Leonard Cohen’s death in 2016 has not diminished the flow of interest in his life and art. Many books and articles delve into the history and trajectory of his music and poetry, and there are several biographies about him as well. This book, Leonard Cohen: The Mystical Roots of Genius, takes a narrowly focused approach on the influence of established religion and mystical tradition on Leonard Cohen’s art.
Harry Freedman is an expert on the standard texts of Judaism as well as on Kabbalah. He’s also well-informed about Christianity, especially the New Testament’s Book of Revelation, which had a critically important influence on Leonard Cohen. He divides his analysis of Cohen’s work into sections that examine his Jewish background, his intimate knowledge of the Bible, his lifelong interest in mysticism, and the idea that he was writing modern prayers. In developing his study of Cohen’s work, Freedman mined through his numerous interviews, especially those that are posted on leonardcohenfiles.com. He is meticulous in citing these sources, as well as every relevant line of sacred text that he sees as an influence on Cohen.
Of course, as Freedman freely admits about Cohen, “…almost everything he wrote is capable of multiple interpretations.” If Leonard Cohen’s work were simple and transparent, it would not be the overwhelming success that it is. Harry Freedman readily acknowledges that much of his interpretation of Cohen’s work is based on conjecture, with phrases like, “Might Leonard Cohen have come across this legend…” or, when speaking of bells on the garments of the High Priest, “Cohen, as a cohen, of the ancient priestly family, was undoubtedly aware of them”.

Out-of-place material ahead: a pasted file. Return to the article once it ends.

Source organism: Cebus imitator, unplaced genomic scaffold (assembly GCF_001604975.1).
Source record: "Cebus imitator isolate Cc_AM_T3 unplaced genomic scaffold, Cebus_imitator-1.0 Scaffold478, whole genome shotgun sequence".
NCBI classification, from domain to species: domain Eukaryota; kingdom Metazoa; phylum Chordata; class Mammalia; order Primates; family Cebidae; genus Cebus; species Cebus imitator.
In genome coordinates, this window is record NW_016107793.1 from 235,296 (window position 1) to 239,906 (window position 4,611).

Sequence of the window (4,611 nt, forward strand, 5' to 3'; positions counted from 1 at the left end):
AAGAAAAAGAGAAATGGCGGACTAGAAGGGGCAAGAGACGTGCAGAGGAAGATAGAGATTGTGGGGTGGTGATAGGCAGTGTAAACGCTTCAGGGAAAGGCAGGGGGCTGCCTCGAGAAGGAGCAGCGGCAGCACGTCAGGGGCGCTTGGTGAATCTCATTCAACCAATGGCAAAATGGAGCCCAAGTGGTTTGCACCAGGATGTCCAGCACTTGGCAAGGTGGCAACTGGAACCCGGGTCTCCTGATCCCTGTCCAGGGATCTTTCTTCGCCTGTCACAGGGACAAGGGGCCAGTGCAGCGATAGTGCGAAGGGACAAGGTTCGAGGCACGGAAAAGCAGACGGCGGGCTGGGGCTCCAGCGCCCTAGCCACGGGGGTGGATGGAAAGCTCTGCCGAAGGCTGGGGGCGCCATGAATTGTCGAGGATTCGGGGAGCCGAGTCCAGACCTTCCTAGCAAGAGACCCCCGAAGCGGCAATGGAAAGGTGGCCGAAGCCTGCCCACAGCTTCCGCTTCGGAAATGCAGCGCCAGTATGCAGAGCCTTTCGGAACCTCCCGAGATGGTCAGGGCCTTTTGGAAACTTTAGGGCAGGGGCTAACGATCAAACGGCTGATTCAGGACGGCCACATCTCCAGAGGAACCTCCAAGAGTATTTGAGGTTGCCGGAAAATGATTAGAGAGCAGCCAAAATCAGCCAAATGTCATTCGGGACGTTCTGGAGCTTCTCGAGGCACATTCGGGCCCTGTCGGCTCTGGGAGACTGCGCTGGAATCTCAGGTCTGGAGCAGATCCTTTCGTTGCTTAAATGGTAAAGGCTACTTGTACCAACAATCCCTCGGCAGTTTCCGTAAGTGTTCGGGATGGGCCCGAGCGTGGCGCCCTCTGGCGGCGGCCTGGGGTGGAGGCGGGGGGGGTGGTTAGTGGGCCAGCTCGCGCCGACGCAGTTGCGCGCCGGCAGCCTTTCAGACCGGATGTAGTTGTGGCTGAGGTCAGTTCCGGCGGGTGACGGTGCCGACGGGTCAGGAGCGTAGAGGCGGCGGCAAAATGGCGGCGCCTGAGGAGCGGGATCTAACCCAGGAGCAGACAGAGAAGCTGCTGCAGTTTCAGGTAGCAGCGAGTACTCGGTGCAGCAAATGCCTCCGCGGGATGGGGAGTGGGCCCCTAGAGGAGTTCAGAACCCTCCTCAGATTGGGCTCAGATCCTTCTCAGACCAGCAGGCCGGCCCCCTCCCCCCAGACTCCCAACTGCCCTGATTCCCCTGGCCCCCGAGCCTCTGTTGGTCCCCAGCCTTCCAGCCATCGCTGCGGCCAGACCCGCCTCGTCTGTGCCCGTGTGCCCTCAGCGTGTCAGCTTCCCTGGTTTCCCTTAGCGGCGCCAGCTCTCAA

This conundrum dictates all poetic interpretation. Especially when setting verse to music, a poet is as much concerned with rhyme and meter as with meaning. As Freedman explains, Leonard Cohen used religious texts and images as allusions, familiar and universal representations of his ideas about war, sex, society, transcendence, and ultimately, finding life’s meaning.
Freedman’s deep study of the religious aspect of Cohen’s work points to some discerning conclusions. When speaking of Cohen, he says, “He had an unmatched ability to articulate over-used, pedestrian phrases like ‘body and spirit’ in ear-catching new ways: ‘a tangle of matter and ghost.’” He quotes scholar Elliot Wolfson’s assertion that Cohen’s famous couplet, “There is a crack in everything/That’s how the light gets in” is “…Leonard Cohen’s most paramount Kabbalistic declaration.” And he quotes the artist himself: “One of the reasons I use biblical references continually is because even though the culture has changed…the images contained in the Bible have remained”.
More than 1,000 years ago, Jewish poets began composing hymn-like poems to accompany different parts of standard liturgy. Such a poem is called a piyyut, and the poet is known as a paytan. Freedman’s most novel and interesting contribution to the study of Leonard Cohen is his conception of Cohen as a paytan. Thinking about so much of Cohen’s work as prayer-like, Freedman observes, again in his conjectural mode, “Hearing someone recite a piyyut in the Middle Ages must have been a bit like listening to a Leonard Cohen song today.”
Beth Dwoskin is a retired librarian with expertise in Yiddish literature and Jewish folk music.